Choosing Australia for study

10 July 2018

Written by: Clodie Veyrac

More than half a million students began their studies in Australia this year. What attracted them?

If you had the choice to study anywhere in the world, where would you go?

This year, for 534,000 students—equivalent to the population of Tasmania— the answer was Australia.

This is how many students began their studies in Australian universities in March 2018, according to the Australian Government.

This number has risen by almost 50 percent in 10 years, signalling a huge demand, particularly from students from the South Asian States, who make up over 57 percent of international students enrolling this semester.

So, what makes people choose the land down under when deciding where to further their studies?

According to Gary McGuire, marketing manager for La Trobe Melbourne, an educational facility with a large proportion of international students, the reputation of Australian universities is a good reason.

“Australian education is regarded as high quality,” he told upstart.

“[It is] a great place to study and live.”

For some students like Yann Lancrenon, studying commerce at Melbourne University, it both was the proximity to his motherland, New Caledonia, and the reputation that attracted him.

“Everyone was saying good things, saying how good Australia was, so I just decided to come here because it’s really easy for me to go back to New Caledonia to see my family and friend,” he told upstart.

Proximity and reputation are not the only two factors that are a priority for a lot of other migrant scholars.

According to the Australian Trade and Investment Commission, enrolments from Latino-American students have almost doubled in five years.

One wonders, when university is free in most European countries, and America and its Ivy League are so close to South America, why would people choose to go as far as Australia and pay the extremely high university fees?

For Mack Rafael, a Peruvian student at La Trobe University, it was about discovering the unknown.

“I’ve been in America before, it was a nice experience but for a short time, for holidays and that’s it,” he told upstart.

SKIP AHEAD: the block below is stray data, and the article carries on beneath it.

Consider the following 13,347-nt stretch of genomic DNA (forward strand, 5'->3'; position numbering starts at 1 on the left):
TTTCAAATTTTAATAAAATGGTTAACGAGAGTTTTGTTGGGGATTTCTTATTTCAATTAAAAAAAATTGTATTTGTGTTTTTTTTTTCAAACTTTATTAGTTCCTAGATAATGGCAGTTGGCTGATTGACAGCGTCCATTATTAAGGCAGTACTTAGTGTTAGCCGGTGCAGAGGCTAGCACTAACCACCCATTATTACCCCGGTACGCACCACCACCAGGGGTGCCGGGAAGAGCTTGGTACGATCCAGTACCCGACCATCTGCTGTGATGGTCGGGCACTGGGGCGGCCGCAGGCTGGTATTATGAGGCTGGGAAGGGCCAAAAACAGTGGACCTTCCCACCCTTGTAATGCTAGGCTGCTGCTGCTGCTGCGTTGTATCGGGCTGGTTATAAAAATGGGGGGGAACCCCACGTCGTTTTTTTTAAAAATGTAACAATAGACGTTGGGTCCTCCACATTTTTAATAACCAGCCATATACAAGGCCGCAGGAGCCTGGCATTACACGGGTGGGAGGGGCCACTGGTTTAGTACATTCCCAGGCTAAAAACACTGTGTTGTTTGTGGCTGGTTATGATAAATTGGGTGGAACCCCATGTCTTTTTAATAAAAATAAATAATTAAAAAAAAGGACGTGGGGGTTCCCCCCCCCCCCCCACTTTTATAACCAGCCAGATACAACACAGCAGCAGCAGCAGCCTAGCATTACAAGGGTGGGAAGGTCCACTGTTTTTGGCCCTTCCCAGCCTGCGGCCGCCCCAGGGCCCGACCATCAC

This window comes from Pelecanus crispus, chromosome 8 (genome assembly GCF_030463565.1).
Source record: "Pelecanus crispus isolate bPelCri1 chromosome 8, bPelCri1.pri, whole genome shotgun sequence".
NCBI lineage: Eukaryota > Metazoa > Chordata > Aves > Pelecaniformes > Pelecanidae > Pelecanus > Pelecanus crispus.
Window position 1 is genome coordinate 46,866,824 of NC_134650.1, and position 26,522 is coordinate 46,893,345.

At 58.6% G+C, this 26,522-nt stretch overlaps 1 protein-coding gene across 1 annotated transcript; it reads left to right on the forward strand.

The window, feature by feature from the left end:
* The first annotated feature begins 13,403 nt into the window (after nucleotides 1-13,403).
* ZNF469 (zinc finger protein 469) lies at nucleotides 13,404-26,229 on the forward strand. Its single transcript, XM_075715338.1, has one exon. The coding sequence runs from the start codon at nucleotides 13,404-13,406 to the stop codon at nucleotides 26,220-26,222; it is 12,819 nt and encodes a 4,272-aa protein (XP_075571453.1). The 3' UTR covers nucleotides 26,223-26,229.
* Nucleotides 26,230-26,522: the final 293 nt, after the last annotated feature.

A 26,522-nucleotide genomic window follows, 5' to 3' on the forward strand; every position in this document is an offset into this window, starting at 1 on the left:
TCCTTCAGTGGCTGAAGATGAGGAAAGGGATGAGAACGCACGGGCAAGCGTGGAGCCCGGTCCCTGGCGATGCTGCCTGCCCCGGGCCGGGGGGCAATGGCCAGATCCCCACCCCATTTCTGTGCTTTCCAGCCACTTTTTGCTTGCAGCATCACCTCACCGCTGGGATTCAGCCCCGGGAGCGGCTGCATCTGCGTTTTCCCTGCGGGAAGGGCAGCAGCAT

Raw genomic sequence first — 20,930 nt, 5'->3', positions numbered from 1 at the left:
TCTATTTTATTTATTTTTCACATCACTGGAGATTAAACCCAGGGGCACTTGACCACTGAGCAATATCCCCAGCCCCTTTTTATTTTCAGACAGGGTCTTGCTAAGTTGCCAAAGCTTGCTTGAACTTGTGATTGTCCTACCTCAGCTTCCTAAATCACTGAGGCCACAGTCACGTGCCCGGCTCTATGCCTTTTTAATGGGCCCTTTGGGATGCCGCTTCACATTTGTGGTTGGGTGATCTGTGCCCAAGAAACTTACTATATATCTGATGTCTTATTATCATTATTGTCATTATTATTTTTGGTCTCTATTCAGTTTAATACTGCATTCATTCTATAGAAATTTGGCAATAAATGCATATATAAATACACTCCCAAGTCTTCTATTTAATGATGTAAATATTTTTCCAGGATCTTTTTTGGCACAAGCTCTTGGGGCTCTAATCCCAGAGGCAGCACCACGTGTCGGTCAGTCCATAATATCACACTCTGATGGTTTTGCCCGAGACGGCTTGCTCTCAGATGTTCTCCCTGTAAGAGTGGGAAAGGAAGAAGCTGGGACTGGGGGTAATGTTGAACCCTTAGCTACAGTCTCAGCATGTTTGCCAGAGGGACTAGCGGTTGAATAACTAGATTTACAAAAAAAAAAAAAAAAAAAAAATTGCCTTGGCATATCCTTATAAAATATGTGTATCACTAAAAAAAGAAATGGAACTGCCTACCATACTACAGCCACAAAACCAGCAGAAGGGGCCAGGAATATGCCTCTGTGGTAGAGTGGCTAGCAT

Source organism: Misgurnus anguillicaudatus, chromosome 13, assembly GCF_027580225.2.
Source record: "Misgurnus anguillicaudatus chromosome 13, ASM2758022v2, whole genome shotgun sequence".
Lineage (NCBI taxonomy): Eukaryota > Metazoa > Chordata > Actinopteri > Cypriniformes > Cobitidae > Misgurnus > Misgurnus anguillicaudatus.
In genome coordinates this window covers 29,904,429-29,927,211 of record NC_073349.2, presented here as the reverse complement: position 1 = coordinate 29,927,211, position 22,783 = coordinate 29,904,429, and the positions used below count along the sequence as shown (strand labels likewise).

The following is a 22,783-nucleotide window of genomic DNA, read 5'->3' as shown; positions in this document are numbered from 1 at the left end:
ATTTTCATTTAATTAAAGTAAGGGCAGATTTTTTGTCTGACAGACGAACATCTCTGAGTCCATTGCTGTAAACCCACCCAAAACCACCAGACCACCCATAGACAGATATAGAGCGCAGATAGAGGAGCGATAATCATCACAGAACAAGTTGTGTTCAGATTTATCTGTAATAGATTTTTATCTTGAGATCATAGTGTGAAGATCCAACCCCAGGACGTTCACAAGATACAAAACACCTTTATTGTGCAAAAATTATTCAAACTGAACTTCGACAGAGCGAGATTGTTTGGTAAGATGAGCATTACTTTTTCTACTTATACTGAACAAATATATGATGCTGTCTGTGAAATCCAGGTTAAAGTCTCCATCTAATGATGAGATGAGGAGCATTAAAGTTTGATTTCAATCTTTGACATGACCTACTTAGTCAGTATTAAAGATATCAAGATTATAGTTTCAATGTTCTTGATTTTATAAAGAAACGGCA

“I just needed to discover something new and Australia was really, really new.”

Vanessa Tse, an aerospace engineering student at Monash University from Hong Kong, enjoyed other aspects of Australian lifestyle.

“The living environment is so much better in Australia especially the air quality,” she told upstart.

“The degree of multi-culture [sic] also impressed me a lot. I met many people from different countries and I’ve learnt a lot from them.”

The safety of the country helped Tse with her choice to pick Australia over the United Kingdom.

“I think the situation in Europe is quite complicated,” she said.

“There were some attacks.

“Australia is safe. No terrorism as [far as] I knew. So my parents feel more comfortable for me to live alone [in Australia].”

However, some politicians – like Pauline Hanson – are trying to slow down this wave of student immigration, even though others argue the increase of international scholars is great for the economy of the country.

Not only do international students pay four times more university fees than Australian nationals, but they also travel a lot, pay rent and bills, invite their friends and family from abroad to spend some time here.

In other words, they spend an incredible amount of money every year.

According to the Australian Bureau of Statistics, the economic profit of this influx of students was of 28 billion dollars in 2016-17, placing education as Australia’s third biggest export.

Saharsh Parekh, an Indian student in business analytics at La Trobe, was stunned when he heard about Senator Hanson’s suggestion to prevent overseas students from getting a job.

“If the country did not allow the internationals to work part-time to earn their living while they study here, I personally would not have considered coming to Australia,” he told upstart.

But these reforms are not yet being considered, and Australia is still attracting an impressive amount of students from abroad.

McGuire thinks this increasing number is a good thing for the country.

“[It] culturally benefits all of us, by exposure to different ways of thinking, language, culture and religion,” he said.

“[It] creates a more diverse Australia and one better prepared for the challenges of the growing global economy.”


Clodie Veyrac is a first year Media and Communications (journalism major) student. You can follow her on Twitter @clodieveyrac.

Photo from Pixabay under CC0  licence.